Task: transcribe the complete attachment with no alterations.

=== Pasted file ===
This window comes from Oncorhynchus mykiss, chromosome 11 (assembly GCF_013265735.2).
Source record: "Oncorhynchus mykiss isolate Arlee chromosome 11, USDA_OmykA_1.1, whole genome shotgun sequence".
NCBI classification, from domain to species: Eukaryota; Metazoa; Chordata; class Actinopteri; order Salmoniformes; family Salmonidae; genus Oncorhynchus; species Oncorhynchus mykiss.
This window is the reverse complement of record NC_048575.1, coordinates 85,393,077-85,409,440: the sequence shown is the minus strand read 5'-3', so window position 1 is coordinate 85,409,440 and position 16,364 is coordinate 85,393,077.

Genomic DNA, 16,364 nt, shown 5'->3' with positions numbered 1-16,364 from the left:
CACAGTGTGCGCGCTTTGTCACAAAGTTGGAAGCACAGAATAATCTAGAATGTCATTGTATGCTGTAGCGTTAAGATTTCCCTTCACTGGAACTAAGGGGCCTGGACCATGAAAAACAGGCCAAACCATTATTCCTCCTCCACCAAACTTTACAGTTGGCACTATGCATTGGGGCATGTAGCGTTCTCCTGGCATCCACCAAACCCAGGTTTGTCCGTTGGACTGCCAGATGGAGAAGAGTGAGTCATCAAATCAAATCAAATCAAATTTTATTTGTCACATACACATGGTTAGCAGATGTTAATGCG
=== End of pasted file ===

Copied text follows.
This window comes from Oncorhynchus mykiss, chromosome 11 (assembly GCF_013265735.2).
Source record: "Oncorhynchus mykiss isolate Arlee chromosome 11, USDA_OmykA_1.1, whole genome shotgun sequence".
NCBI classification, from domain to species: Eukaryota; Metazoa; Chordata; class Actinopteri; order Salmoniformes; family Salmonidae; genus Oncorhynchus; species Oncorhynchus mykiss.
This window is the reverse complement of record NC_048575.1, coordinates 85,393,077-85,409,440: the sequence shown is the minus strand read 5'-3', so window position 1 is coordinate 85,409,440 and position 16,364 is coordinate 85,393,077.

Genomic DNA, 16,364 nt, shown 5'->3' with positions numbered 1-16,364 from the left:
CACAGTGTGCGCGCTTTGTCACAAAGTTGGAAGCACAGAATAATCTAGAATGTCATTGTATGCTGTAGCGTTAAGATTTCCCTTCACTGGAACTAAGGGGCCTGGACCATGAAAAACAGGCCAAACCATTATTCCTCCTCCACCAAACTTTACAGTTGGCACTATGCATTGGGGCATGTAGCGTTCTCCTGGCATCCACCAAACCCAGGTTTGTCCGTTGGACTGCCAGATGGAGAAGAGTGAGTCATCAAATCAAATCAAATCAAATTTTATTTGTCACATACACATGGTTAGCAGATGTTAATGCG